The second wave of COVID-19 sort of hit Shanghai by surprise. Thus far, the city had been spared the worst of the pandemic, avoiding the harsh lockdowns seen in Wuhan and elsewhere. Sure, plenty of imported cases trickled in, and the last month saw an uptick in cases in Northern China. But we never thought the virus would cross the Yangtze to wreak havoc on this quiet coastal village of 24 million people.
But it came back. It came back with a vengeance; a fury of rage and hellfire that only the COVID-19 virus could muster. They cordoned off entire neighborhoods. News websites and social media blasted images of scary Haz-Mat suited officials. Two hospitals closed down all inpatient services. They started testing hundreds of people.
As of the time I write this, the total number of cases has skyrocketed to 16.
Only 16 Cases? Really?
No, you didn’t read that wrong. So far, the second wave of COVID-19 in Shanghai has resulted in less than twenty confirmed cases.
At first, all of China was making preparations for holiday travel for Chinese New Year. Literally millions of people return to their homes during this time. For many migrant workers, it’s the only time they see their families. Schools and businesses close down, and downtown Shanghai becomes a ghost town.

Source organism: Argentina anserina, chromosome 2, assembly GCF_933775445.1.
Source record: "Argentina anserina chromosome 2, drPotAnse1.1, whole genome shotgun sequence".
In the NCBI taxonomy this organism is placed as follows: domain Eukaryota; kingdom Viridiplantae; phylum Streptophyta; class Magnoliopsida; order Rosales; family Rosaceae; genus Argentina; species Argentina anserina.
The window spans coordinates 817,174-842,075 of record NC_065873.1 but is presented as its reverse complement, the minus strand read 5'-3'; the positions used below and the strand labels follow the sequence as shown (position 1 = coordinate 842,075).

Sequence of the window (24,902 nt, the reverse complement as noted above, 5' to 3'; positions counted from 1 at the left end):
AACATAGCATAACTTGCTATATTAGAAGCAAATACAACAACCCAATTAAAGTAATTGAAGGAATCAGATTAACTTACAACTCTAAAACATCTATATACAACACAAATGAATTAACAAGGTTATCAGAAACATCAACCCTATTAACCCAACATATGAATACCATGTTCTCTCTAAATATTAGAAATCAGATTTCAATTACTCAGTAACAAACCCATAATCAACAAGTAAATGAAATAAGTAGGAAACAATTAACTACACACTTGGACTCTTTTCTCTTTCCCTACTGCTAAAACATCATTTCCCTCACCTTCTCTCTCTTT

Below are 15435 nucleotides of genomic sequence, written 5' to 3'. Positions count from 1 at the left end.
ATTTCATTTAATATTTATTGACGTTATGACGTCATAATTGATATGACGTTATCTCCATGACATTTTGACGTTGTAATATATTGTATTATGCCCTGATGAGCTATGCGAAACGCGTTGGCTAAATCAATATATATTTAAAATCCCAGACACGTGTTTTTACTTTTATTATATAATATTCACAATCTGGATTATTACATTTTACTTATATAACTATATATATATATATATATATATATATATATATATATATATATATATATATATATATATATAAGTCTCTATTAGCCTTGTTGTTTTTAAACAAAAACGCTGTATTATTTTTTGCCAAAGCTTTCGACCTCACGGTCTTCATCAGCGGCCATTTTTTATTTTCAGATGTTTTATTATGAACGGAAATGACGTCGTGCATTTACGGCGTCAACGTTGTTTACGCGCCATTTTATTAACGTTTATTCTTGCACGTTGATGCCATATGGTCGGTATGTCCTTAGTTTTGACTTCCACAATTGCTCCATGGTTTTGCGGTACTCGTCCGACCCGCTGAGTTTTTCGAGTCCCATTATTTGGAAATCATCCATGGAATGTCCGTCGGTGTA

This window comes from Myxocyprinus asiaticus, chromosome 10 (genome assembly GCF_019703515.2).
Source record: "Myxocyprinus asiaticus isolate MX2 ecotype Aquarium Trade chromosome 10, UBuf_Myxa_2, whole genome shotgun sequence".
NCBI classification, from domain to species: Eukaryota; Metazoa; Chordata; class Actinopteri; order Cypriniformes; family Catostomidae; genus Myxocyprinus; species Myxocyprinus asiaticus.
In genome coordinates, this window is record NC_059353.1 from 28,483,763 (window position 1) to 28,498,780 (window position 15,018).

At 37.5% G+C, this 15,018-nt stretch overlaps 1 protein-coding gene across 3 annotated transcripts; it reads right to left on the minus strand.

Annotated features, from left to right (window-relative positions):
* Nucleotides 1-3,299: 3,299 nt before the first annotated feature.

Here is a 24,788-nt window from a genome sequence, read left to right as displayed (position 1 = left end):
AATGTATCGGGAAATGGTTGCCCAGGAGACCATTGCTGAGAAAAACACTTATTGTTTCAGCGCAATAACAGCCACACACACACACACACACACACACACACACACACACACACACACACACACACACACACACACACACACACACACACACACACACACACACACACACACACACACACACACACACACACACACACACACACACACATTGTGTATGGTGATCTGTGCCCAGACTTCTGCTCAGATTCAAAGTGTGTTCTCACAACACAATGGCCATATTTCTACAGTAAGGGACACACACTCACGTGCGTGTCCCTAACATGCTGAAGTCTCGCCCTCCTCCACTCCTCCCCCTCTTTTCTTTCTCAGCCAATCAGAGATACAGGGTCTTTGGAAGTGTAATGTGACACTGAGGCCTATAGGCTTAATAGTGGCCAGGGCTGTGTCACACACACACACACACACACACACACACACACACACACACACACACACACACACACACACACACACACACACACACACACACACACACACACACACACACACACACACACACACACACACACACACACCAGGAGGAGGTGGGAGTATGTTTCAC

English teachers usually travel during this time, since schools are closed. Last year, we went to Thailand. The year before, we went to Cambodia. It was great.
But, for obvious reasons, we couldn’t leave China this year. Many of us were thinking of traveling around China…but then, the virus reared its ugly head in the north.
The virus first hit Hebei, right next to Beijing. Suddenly, the government was locking down cities and issuing travel warnings. They started listing places as “medium risk” and suggesting people just stay where they were for the holiday.
We canceled our travel plans. I was never worried about getting sick myself. I didn’t want to go someplace and suddenly not be able to return because they locked down the city. Or having to spend the entire vacation in quarantine. Also, a teacher testing positive for COVID-19 could be the death blow to our little English school, since more than few parents would freak the hell out.
So, we decided to stay in Shanghai, where it was safe. Or so we thought…
The Second Wave of COVID-19 Washes Over Shanghai
Last Thursday, we all went to sleep in our little beds, blissfully unaware of what was coming. The next morning, we awoke to a text message from our manager telling us to come to an afternoon meeting about the epidemic situation in Shanghai.